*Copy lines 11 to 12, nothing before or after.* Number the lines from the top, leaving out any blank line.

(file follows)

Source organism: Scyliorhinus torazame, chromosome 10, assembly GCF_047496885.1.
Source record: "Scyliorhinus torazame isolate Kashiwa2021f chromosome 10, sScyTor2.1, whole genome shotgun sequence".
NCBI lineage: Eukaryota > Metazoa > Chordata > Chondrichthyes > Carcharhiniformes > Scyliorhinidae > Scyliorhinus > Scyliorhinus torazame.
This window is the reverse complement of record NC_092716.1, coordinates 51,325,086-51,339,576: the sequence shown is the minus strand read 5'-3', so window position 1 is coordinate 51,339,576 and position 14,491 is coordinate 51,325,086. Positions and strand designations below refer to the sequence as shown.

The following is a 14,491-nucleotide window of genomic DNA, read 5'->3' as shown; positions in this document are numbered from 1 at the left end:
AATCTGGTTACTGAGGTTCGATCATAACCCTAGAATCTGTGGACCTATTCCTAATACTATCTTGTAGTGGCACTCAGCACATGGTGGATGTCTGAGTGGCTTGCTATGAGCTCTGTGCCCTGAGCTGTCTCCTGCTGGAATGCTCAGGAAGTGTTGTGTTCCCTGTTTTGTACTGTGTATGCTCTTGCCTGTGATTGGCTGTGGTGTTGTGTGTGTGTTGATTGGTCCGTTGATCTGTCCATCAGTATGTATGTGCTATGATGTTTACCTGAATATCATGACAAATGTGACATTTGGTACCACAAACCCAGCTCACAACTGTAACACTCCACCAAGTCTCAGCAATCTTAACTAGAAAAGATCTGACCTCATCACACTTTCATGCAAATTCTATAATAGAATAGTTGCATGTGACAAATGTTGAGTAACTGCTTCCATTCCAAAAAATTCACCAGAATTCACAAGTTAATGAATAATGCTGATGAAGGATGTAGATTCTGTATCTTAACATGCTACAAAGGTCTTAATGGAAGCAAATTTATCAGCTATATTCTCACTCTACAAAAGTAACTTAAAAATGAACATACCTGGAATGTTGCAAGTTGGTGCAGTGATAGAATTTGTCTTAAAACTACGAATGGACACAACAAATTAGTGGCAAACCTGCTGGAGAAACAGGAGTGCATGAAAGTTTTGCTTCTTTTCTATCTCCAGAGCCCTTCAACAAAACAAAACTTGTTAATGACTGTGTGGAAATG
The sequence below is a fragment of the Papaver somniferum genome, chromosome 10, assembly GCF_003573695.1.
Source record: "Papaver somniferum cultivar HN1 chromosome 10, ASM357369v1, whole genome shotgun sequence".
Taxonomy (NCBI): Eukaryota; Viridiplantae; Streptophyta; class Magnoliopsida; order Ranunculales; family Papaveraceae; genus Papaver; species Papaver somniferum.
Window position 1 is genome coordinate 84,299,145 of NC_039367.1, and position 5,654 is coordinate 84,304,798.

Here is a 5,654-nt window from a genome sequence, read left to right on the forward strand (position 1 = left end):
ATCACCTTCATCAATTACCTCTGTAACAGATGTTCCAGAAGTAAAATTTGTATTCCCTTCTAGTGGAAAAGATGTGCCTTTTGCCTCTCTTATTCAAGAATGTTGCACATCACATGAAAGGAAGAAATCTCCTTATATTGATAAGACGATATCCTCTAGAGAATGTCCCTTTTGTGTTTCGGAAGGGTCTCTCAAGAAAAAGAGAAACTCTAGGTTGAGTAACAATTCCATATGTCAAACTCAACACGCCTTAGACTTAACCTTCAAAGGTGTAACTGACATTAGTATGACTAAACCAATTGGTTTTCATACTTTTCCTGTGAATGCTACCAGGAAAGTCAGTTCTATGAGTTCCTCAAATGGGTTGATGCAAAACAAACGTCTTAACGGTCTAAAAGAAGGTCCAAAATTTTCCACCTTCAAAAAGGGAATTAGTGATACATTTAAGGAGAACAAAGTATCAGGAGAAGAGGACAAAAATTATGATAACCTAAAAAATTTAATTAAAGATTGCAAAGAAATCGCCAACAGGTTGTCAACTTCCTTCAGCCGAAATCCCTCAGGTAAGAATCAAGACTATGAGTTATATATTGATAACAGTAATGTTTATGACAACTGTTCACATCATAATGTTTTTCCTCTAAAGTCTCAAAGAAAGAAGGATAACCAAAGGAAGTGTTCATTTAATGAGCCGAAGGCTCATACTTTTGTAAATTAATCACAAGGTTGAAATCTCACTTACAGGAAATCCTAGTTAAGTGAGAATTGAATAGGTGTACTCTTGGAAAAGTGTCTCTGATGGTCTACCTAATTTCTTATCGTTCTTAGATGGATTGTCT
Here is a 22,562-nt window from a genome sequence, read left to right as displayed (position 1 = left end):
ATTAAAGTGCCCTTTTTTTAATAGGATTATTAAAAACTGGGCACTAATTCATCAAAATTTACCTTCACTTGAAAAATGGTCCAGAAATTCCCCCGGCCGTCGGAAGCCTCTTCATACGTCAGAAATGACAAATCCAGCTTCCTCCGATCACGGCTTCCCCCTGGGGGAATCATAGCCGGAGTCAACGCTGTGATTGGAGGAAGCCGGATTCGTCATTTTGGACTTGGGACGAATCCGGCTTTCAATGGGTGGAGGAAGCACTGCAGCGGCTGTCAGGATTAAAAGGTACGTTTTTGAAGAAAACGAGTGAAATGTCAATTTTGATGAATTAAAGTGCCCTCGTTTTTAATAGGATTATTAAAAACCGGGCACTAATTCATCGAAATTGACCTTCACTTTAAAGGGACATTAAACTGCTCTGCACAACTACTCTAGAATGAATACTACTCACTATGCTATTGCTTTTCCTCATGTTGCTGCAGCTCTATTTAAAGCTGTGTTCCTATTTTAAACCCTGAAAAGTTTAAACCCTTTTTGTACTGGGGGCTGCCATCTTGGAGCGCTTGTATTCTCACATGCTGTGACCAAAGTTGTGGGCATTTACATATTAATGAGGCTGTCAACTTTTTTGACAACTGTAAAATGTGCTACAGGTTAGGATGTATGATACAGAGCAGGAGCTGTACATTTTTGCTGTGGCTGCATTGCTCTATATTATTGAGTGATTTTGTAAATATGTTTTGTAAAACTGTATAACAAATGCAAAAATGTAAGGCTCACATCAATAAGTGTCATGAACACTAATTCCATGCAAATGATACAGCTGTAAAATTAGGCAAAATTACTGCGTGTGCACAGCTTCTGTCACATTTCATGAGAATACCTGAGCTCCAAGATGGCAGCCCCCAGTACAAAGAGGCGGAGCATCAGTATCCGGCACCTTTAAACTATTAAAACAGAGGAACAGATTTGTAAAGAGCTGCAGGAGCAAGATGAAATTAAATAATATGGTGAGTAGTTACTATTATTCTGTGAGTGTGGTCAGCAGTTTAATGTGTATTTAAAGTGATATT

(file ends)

Here is a 5,654-nt window from a genome sequence, read left to right on the forward strand (position 1 = left end):
ATCACCTTCATCAATTACCTCTGTAACAGATGTTCCAGAAGTAAAATTTGTATTCCCTTCTAGTGGAAAAGATGTGCCTTTTGCCTCTCTTATTCAAGAATGTTGCACATCACATGAAAGGAAGAAATCTCCTTATATTGATAAGACGATATCCTCTAGAGAATGTCCCTTTTGTGTTTCGGAAGGGTCTCTCAAGAAAAAGAGAAACTCTAGGTTGAGTAACAATTCCATATGTCAAACTCAACACGCCTTAGACTTAACCTTCAAAGGTGTAACTGACATTAGTATGACTAAACCAATTGGTTTTCATACTTTTCCTGTGAATGCTACCAGGAAAGTCAGTTCTATGAGTTCCTCAAATGGGTTGATGCAAAACAAACGTCTTAACGGTCTAAAAGAAGGTCCAAAATTTTCCACCTTCAAAAAGGGAATTAGTGATACATTTAAGGAGAACAAAGTATCAGGAGAAGAGGACAAAAATTATGATAACCTAAAAAATTTAATTAAAGATTGCAAAGAAATCGCCAACAGGTTGTCAACTTCCTTCAGCCGAAATCCCTCAGGTAAGAATCAAGACTATGAGTTATATATTGATAACAGTAATGTTTATGACAACTGTTCACATCATAATGTTTTTCCTCTAAAGTCTCAAAGAAAGAAGGATAACCAAAGGAAGTGTTCATTTAATGAGCCGAAGGCTCATACTTTTGTAAATTAATCACAAGGTTGAAATCTCACTTACAGGAAATCCTAGTTAAGTGAGAATTGAATAGGTGTACTCTTGGAAAAGTGTCTCTGATGGTCTACCTAATTTCTTATCGTTCTTAGATGGATTGTCT